The Pearl District of Portland is an example of a gentrified neighbourhood; located in a part of Portland that has traditionally been an epicentre of homelessness, it now commands some of the highest rents and most expensive land values in the city. Since 1997, formal collaborations have existed between the City of Portland and developers; in the Pearl District, Dr Anderson and Dr Tsikalas have found that developers collaboratively drive up the value of land by controlling the number of developments and units that are on the market at a given moment, with just six major developers controlling the provision of new housing units. This directly contributes to the production of homelessness. Moreover, these actors also resist at all costs the visible presence of homeless people (despite contributing to their presence). The consequence is, and has been, the worsening plight of the homeless, who are forced into marginalised spaces well removed from the services they are reliant on for survival.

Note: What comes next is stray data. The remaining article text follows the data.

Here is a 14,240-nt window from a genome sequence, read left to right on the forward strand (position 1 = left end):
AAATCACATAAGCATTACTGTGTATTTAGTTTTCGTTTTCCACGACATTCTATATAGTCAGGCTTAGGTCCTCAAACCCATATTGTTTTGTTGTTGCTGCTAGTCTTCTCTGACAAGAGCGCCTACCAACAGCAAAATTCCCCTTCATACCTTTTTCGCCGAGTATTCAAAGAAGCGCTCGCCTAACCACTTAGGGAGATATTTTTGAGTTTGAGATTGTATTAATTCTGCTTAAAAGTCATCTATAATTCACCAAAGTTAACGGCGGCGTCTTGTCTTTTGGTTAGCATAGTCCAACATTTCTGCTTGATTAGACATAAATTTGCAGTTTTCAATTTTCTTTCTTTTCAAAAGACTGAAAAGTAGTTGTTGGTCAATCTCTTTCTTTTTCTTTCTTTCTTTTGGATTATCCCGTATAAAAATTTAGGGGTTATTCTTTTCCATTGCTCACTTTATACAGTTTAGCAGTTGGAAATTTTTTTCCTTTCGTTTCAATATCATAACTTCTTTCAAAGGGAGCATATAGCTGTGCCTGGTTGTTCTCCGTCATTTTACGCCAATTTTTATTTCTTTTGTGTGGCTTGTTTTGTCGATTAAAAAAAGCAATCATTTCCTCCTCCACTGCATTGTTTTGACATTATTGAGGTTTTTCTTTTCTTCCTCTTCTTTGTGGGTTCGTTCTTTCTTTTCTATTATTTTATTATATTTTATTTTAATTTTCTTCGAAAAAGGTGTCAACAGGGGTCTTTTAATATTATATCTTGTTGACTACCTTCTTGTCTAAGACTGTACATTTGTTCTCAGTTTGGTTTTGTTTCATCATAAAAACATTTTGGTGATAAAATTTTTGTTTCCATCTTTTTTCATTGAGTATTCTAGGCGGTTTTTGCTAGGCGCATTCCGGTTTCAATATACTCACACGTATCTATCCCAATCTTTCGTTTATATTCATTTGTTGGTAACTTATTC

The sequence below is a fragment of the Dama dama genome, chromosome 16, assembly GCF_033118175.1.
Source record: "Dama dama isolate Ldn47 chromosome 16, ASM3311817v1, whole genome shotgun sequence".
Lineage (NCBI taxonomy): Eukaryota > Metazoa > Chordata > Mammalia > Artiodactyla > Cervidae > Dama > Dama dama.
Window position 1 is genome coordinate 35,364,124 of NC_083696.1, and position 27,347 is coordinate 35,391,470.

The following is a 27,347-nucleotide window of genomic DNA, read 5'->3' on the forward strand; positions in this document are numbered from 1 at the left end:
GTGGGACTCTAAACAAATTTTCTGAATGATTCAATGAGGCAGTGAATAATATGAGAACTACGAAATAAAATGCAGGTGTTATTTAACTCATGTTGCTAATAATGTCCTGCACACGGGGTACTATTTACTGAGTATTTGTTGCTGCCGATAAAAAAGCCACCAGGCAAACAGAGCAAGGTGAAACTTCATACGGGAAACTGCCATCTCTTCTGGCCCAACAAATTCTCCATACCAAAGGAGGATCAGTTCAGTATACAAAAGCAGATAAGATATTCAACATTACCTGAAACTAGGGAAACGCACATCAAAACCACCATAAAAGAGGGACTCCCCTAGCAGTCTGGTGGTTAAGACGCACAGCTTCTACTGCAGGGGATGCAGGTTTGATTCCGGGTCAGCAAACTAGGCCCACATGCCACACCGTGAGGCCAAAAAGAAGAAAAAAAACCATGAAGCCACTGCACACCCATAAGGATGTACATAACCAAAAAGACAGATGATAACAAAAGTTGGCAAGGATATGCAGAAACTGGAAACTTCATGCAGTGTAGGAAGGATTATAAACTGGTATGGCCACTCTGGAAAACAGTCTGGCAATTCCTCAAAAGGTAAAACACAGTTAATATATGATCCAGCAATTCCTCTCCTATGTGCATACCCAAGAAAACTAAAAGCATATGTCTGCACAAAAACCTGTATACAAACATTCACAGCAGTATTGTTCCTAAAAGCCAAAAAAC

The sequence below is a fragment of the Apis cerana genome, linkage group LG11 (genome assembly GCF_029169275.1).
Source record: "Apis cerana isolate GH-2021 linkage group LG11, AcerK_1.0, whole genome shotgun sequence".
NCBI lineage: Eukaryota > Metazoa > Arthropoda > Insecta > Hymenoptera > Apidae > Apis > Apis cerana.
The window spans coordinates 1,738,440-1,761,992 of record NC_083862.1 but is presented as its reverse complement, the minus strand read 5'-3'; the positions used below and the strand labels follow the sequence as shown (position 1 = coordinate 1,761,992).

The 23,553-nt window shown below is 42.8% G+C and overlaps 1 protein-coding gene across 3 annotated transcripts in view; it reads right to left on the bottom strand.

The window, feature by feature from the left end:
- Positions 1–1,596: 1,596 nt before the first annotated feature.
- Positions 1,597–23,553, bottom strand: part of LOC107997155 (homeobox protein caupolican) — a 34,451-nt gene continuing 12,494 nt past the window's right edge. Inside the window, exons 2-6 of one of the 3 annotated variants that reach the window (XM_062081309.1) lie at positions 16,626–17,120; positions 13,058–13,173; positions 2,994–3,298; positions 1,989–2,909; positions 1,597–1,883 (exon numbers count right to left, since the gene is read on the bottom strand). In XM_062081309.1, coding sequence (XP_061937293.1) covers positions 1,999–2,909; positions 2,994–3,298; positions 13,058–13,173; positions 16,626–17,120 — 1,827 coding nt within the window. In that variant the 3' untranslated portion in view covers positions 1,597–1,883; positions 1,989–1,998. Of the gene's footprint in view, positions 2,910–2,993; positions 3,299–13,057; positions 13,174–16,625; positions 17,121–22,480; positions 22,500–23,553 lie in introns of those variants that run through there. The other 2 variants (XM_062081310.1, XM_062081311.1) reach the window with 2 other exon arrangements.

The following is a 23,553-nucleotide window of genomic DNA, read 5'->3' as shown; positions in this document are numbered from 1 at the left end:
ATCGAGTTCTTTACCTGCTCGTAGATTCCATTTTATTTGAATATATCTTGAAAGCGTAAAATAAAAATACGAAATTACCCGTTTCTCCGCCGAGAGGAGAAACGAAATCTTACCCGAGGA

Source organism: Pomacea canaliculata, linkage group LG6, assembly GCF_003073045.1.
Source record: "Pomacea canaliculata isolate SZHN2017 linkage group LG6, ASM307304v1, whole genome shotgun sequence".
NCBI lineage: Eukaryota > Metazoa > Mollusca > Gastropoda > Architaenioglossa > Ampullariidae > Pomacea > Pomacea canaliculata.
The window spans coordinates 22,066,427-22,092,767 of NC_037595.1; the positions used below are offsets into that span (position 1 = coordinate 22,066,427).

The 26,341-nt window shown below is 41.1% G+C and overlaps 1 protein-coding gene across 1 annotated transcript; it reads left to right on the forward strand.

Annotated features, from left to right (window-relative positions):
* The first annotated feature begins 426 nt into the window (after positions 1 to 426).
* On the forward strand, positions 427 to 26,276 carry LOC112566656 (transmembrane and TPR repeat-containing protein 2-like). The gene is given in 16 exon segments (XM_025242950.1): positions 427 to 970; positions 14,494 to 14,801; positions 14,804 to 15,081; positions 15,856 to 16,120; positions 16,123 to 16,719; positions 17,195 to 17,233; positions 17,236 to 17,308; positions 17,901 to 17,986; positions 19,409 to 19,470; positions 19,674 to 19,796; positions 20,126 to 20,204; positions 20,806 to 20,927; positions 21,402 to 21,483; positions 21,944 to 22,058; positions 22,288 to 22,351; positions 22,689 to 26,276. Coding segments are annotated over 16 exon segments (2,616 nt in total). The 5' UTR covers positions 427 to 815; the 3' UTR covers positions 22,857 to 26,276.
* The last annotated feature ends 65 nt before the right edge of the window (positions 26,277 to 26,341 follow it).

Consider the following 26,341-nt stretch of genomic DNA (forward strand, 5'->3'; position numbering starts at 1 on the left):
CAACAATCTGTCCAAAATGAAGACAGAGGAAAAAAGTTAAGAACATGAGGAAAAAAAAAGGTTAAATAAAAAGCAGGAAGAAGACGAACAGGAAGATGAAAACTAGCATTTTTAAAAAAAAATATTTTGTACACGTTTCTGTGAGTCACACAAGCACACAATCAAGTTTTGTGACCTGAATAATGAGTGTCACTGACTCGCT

True to the morals of capitalism, developers typically view themselves as ‘saviours’ to the cities in which they are invested.
In a perfect storm of capitalist ideals, the private sector disavows any responsibility, with developers seemingly not cognizant of their role in producing this problem (or at least not admitting to it), while the public sector has been gutted of its ability to adequately address the situation. This is not to say that a better funded public sector would effectively address the problem, which requires both economic and political will. In general, the voting public, in thrall and desensitised to decades of neoliberalism, blame the homeless for their lot in life and are hostile to governance that addresses homelessness with taxpayer dollars. There does not even appear to be the political will to force the developers to produce shelter for the homeless, instead allowing them to erase homelessness visibility via lawsuits. A toothless carrot (e.g., tax-breaks) and stick (e.g., fines) approach to encourage developers to provide affordable housing has failed, as accepting these ‘punishments’ is more cost effective for developers than building affordable housing.